29 May 2020

Head of Yakutia Aysen Nikolayev: We will understand if Alrosa needs to suspend other production sites for general good

Aysen Nikolayev

Aysen Nikolayev
Photo courtesy of the press office of Republic of Sakha (Yakutia) Head A. S. Nikolayev

Alrosa, whose main diamond mines are located in mono-towns in Yakutia, has decided to adjust its operating plans against the backdrop of measures being taken by the diamond market to mitigate the effects of the coronavirus crisis. Aysen Nikolayev head of the Russian internal Republic of Sakha (Yakutia) and First Deputy Chairman of Alrosa's supervisory board, discusses in an interview with Interfax the republic's position regarding the adjustments being made by Alrosa and the importance of the deal with the State Precious Metals and Gemstones Repository or Gokhran in hedging against a lengthy crisis.

Question: What stage is the discussion of the Gokhran to buy diamonds at? Are there any disagreements about the amount and timing?

Answer: The republic has indeed proposed a means to organize support for Alrosa where the Gokhran would buy diamonds in a one-time deal or in phases. This mechanism was tested in 2008-2009, when the diamond mining company also faced a crisis and a halt in the market. The state ultimately benefited, because the diamonds that were purchased later increased in price. In our opinion, this is an effective, and, as history shows, a profitable measure that could help the company through this crisis period, minimizing possible losses, as well as preventing the loss of market leadership.

Various options regarding volumes and the timing of a deal are being discussed. A final decision has not yet been reached but we are in constructive dialog.

Q.: The company's management is saying that state support might been needed if sales dry up for three or four months. Do you agree with this, given the uncertainty still hanging over the prospects for sales to recover?

A.: Alrosa is a strong company, its market foothold is sound. The company has been working a long time to reduce costs and increase efficiency, and it is in a stable financial position. I have no doubt in its margin of safety. Many experts truly believe that the market will begin to recover soon, for example, the situation in China inspires some optimism. However, as this crisis has shown, it would be ill advised to plan for the future based solely on the hope of these forecasts. It would be wise to hedge our bets in the event of such a turn of events.

For the republic, Alrosa is a regional backbone company, on which both the economic and social well-being of the population depend. Its contribution is enormous, and Alrosa's revenues provide up to half of our budget revenues. We would like of course to play it safe and support the company, because any of its difficulties are shared by the residents of Yakutia, too.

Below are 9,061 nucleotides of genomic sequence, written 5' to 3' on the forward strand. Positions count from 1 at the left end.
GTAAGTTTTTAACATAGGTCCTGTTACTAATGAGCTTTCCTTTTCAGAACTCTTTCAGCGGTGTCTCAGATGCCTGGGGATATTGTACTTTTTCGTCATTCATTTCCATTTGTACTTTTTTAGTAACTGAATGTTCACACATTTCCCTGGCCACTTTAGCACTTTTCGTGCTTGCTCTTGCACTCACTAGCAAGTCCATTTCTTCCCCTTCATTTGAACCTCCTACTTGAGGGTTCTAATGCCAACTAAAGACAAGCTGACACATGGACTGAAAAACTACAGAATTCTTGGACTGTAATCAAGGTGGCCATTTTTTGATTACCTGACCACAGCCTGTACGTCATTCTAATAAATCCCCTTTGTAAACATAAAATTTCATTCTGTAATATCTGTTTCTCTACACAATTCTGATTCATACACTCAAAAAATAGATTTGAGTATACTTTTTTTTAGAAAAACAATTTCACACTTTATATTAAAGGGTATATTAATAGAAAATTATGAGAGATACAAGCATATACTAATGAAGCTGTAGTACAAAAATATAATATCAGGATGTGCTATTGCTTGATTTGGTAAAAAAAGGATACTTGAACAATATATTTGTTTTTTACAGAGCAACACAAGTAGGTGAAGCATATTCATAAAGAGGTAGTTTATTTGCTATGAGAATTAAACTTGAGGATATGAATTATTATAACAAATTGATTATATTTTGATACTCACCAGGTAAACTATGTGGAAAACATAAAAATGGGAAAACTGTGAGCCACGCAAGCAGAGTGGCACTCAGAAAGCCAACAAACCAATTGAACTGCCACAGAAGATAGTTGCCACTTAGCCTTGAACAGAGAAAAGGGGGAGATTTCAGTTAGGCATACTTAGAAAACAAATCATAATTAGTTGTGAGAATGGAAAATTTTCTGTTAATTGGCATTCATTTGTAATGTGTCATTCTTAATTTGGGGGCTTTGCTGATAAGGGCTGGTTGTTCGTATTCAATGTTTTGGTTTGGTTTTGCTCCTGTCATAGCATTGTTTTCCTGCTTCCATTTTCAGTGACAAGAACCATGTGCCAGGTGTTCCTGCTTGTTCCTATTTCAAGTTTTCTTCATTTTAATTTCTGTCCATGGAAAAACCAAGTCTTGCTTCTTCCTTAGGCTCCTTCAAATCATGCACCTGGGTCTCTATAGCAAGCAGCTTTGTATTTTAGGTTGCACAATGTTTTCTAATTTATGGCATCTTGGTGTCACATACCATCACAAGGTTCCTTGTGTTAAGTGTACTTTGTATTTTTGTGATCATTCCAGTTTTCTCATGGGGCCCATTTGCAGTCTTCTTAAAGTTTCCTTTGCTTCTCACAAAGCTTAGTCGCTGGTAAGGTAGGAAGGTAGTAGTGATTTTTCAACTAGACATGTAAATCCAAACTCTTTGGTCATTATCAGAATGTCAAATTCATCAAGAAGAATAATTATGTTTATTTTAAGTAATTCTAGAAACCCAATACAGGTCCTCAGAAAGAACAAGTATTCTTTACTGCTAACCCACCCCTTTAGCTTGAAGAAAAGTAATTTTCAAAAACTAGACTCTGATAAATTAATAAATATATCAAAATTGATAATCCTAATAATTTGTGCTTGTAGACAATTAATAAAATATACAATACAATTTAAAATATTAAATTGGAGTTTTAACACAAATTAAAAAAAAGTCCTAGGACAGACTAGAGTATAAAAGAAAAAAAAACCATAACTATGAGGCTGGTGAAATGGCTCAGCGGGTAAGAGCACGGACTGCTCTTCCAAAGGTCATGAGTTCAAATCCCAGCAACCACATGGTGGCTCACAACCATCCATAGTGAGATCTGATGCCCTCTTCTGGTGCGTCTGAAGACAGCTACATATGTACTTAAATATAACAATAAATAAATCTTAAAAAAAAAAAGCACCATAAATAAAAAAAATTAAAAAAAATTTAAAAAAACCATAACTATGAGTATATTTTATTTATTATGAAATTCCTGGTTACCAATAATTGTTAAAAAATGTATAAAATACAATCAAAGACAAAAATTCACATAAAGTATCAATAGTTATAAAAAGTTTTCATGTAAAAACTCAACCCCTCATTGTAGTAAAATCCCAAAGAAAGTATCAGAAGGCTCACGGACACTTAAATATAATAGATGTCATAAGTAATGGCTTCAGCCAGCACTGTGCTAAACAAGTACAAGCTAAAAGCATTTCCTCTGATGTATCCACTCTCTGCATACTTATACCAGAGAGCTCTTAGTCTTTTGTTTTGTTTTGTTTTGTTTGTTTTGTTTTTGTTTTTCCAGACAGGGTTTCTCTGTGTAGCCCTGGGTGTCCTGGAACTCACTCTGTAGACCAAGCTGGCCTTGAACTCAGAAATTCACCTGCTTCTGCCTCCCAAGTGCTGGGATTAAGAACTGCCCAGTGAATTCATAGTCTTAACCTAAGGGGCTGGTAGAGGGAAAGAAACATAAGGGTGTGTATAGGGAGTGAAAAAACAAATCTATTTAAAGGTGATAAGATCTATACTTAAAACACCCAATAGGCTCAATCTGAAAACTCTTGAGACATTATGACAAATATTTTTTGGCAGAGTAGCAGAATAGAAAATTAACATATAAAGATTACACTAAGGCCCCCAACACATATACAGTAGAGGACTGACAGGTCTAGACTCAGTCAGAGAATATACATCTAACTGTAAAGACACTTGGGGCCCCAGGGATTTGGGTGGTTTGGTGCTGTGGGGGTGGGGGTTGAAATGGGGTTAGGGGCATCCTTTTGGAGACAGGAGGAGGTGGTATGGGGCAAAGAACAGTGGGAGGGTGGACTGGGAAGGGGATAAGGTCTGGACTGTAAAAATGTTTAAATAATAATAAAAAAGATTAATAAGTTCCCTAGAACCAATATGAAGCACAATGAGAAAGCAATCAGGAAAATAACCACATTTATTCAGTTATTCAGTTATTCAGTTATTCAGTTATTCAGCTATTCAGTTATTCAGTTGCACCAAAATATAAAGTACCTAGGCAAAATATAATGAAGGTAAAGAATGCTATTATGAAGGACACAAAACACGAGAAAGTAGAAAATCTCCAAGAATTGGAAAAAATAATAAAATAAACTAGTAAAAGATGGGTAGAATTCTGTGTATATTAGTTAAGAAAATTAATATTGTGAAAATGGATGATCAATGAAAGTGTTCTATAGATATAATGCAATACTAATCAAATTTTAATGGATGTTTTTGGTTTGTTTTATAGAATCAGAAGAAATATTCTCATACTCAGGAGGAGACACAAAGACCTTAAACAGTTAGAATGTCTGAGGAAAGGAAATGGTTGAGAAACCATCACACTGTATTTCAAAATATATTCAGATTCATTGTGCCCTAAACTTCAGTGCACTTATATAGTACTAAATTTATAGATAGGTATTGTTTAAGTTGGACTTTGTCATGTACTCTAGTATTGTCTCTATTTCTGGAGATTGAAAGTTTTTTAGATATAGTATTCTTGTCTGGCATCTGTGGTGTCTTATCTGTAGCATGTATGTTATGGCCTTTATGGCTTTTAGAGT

Q.: The diamond miner has said it would suspend mining at the Aikhal underground mine and Zarya open pit with some job losses. Are similar decisions for other industrial sites in Yakutia possible? Would a delay with the Gokhran deal not bring the issue of temporary closures of the company's enterprises to a head?

A.: Alrosa chief Sergei Ivanov recently said Alrosa could cut output this year, but no decision has yet been reached. Alrosa is now drafting proposals on organizing operations further, and it will submit them to the supervisory board.

We have to remember that it's not just the diamond industry that's affected - the situation is the same in many other industries, with closures or slowdowns. It is with reluctance that companies are doing this, an extreme measure. The crisis has affected the whole world, and we just have to be patient and wait for things to get recover gradually. As a republic, we of course would like production to function, but we are even more interested in ensuring that the company is stable and people are socially secure. Previous experience has shown that Alrosa has always been responsible in this regard. If the team goes into downtime, then all payments owed to the employees are paid during this period. Therefore, if it is suddenly necessary to suspend operations at another production site in order to preserve the rest of production, then we will of course treat this with understanding. However, so far, there are not any specific decisions in this regard.

Q.: What's the likelihood of long-term strategic projects, such as the restoration of the Mir mine and the construction of the new Jubilee mine being shelved?

A.: No decisions have been taken. These projects are still in the pipeline, and final decisions regarding the timing have not really been reached yet. But on the whole I think that this crisis will not last very long, and, accordingly, should not greatly affect the implementation of any key, long-term projects.

Q.: The Alrosa supervisory board has recommended that all free cash flow for the second half of last year be paid as dividends, in other words the most it can pay. How do you rate the likelihood of dividends being paid for the first half of the year, given the need to top the republic's budget up?

A.: I think it's too soon to talk about dividends for the first half of 2020. This is a decision that will have to be taken on the basis of operating and final results for the first six months, as well as the real state of the market in the period when dividends are discussed. Our objective as the company's shareholder is to focus not on short-term benefits but to make sure the company remains sustainable and profitable in the long term.